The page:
As they reached 5,000 feet, Moran levelled off. All was silent and dark. Again, they appeared to be completely alone in the sky as they crossed liberated France. The Channel beckoned, and beyond Moreton-in-Marsh, and the Green Man, where the crews of Course 73 not selected for this sortie were probably already ordering their first rounds in the end-of-course celebration.
Moran clicked on his intercom. “Well done, everyone!” He was a little taken aback by the cheers that answered him. Part of him wanted to warn them this had been a milk run, and real operations were going to feel different, but why spoil the mood?
“Isn’t it time for that coffee?” Peal asked.
“Coming!” Babcock answered and a moment later he emerged from the nose with four thermoses clutched in his arms. He passed one to Moran and continued down the fuselage to hand one each to Peal, Tibble and Osgood. Moran unclipped his oxygen mask and let it hang down beside his face as he took a sip of the warm, sweet liquid. It might be weak and watered down with milk, but it was still real coffee.
“I haven’t tasted coffee this good since before the war!” Peal announced, clearly enjoying his first taste of operational privileges.
“I’ve never had real coffee before,” Tibble answered.
They landed at Moreton-in-Marsh at 20:38 without incident. The ground crew welcomed them cheerfully with words of congratulation, and a crew bus awaited them. After returning their parachutes and Mae West lifejackets, they crossed to the ops building and climbed to the de-briefing room on the first floor. They exchanged brief greetings on the stairs with Forrester’s crew as the latter hurried out, already done with their debrief and anxious to join the party at the Green Man.
At the top of the stairs an airman ticked their names on a list as they reported in, and another handed a mug of tea laced heavily with rum to each of them. Intelligence officers waited at tables spread around the room to debrief the crews.
It was only when Kit tasted the rum-laden tea that memories flooded over him. Suddenly he was back with his old crew at the end of a long sortie over Germany. An instant later, like a kick in the gut, he realized that most of them were dead — the aggressive Canadian gunner Bob, the ever competent and mature navigator ‘Sailor,’ and the introverted wireless op Les, while Reggie was a cripple. Only the cheeky half-Yemeni bomb aimer Hamad with his nearly incomprehensible Geordie accent was still flying. Yet what hurt most, of course, was the reminder that Don wasn’t with him, that Don would never be with him again.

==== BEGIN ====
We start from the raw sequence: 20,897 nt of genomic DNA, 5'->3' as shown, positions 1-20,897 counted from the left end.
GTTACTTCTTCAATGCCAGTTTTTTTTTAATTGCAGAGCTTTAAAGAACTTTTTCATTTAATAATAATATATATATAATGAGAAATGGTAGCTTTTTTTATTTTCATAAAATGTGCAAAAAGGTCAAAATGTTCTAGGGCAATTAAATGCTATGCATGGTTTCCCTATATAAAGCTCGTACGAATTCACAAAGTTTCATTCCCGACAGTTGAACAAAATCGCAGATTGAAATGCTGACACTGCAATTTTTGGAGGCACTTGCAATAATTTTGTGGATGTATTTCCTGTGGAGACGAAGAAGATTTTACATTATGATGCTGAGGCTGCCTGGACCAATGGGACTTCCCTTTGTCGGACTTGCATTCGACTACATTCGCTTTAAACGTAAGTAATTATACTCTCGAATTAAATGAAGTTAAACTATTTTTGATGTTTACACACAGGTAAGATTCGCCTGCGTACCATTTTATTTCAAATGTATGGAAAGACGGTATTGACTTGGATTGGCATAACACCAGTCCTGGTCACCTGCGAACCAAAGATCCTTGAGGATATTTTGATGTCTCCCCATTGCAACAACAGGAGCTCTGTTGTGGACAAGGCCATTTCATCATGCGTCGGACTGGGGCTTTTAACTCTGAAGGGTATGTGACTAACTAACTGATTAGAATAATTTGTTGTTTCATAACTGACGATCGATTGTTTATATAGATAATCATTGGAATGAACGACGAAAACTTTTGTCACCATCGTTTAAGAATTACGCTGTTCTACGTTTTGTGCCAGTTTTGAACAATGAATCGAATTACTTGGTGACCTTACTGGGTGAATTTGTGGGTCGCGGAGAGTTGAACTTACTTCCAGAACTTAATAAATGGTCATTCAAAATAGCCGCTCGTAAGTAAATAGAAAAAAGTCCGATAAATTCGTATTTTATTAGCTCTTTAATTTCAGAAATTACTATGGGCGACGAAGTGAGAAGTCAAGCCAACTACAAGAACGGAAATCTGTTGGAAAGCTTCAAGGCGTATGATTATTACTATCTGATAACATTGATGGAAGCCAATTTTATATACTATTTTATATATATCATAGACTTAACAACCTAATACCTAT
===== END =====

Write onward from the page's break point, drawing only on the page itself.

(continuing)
For a second that seemed impossible, unreal. Then, with disbelief, Kit realized it was nearly a year since Don had been killed. With shame he registered that in all that time he had not once visited his grave. He had been posted LMF at the time of the funeral and after that Don’s father had told him he was unwelcome. Yet the anniversary of their last flight together would fall next week, during seven days’ leave. Instantly, Kit knew he had to alter the plans he’d made to stop himself from thinking about Georgina. He had to pay his respects at Don’s grave on the anniversary instead. He owed it to him. No matter how hard it was to get there —
“Flying Officer Moran?” It was the WAAF intelligence officer at the wooden table where the rest of his new crew already sat. She was looking at him puzzled.
Kit recovered himself and joined them.
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